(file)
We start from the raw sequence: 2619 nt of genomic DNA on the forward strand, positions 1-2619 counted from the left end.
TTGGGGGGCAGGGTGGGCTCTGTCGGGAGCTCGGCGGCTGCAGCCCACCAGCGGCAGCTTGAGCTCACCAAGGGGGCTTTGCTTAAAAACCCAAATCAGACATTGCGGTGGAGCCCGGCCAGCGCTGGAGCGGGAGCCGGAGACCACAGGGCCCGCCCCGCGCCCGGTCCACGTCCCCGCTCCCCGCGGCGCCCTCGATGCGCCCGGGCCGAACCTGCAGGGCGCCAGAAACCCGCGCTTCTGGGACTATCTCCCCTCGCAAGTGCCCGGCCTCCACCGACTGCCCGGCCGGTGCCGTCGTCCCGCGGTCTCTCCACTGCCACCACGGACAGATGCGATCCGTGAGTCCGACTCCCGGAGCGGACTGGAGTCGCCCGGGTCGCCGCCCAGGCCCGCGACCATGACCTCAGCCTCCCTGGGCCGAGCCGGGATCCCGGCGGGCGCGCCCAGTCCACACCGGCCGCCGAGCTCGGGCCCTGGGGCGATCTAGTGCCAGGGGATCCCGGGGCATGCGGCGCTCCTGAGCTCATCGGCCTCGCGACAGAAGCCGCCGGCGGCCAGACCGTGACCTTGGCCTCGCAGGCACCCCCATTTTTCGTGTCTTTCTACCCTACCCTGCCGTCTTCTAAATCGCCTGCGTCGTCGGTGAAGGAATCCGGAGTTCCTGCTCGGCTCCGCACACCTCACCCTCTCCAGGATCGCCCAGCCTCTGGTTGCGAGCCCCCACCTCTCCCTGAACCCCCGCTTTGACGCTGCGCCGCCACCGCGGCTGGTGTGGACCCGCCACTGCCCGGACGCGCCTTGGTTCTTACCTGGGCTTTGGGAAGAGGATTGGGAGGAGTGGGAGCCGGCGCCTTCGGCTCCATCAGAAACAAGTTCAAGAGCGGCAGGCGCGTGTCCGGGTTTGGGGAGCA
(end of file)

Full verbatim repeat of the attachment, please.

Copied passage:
We start from the raw sequence: 2619 nt of genomic DNA on the forward strand, positions 1-2619 counted from the left end.
TTGGGGGGCAGGGTGGGCTCTGTCGGGAGCTCGGCGGCTGCAGCCCACCAGCGGCAGCTTGAGCTCACCAAGGGGGCTTTGCTTAAAAACCCAAATCAGACATTGCGGTGGAGCCCGGCCAGCGCTGGAGCGGGAGCCGGAGACCACAGGGCCCGCCCCGCGCCCGGTCCACGTCCCCGCTCCCCGCGGCGCCCTCGATGCGCCCGGGCCGAACCTGCAGGGCGCCAGAAACCCGCGCTTCTGGGACTATCTCCCCTCGCAAGTGCCCGGCCTCCACCGACTGCCCGGCCGGTGCCGTCGTCCCGCGGTCTCTCCACTGCCACCACGGACAGATGCGATCCGTGAGTCCGACTCCCGGAGCGGACTGGAGTCGCCCGGGTCGCCGCCCAGGCCCGCGACCATGACCTCAGCCTCCCTGGGCCGAGCCGGGATCCCGGCGGGCGCGCCCAGTCCACACCGGCCGCCGAGCTCGGGCCCTGGGGCGATCTAGTGCCAGGGGATCCCGGGGCATGCGGCGCTCCTGAGCTCATCGGCCTCGCGACAGAAGCCGCCGGCGGCCAGACCGTGACCTTGGCCTCGCAGGCACCCCCATTTTTCGTGTCTTTCTACCCTACCCTGCCGTCTTCTAAATCGCCTGCGTCGTCGGTGAAGGAATCCGGAGTTCCTGCTCGGCTCCGCACACCTCACCCTCTCCAGGATCGCCCAGCCTCTGGTTGCGAGCCCCCACCTCTCCCTGAACCCCCGCTTTGACGCTGCGCCGCCACCGCGGCTGGTGTGGACCCGCCACTGCCCGGACGCGCCTTGGTTCTTACCTGGGCTTTGGGAAGAGGATTGGGAGGAGTGGGAGCCGGCGCCTTCGGCTCCATCAGAAACAAGTTCAAGAGCGGCAGGCGCGTGTCCGGGTTTGGGGAGCA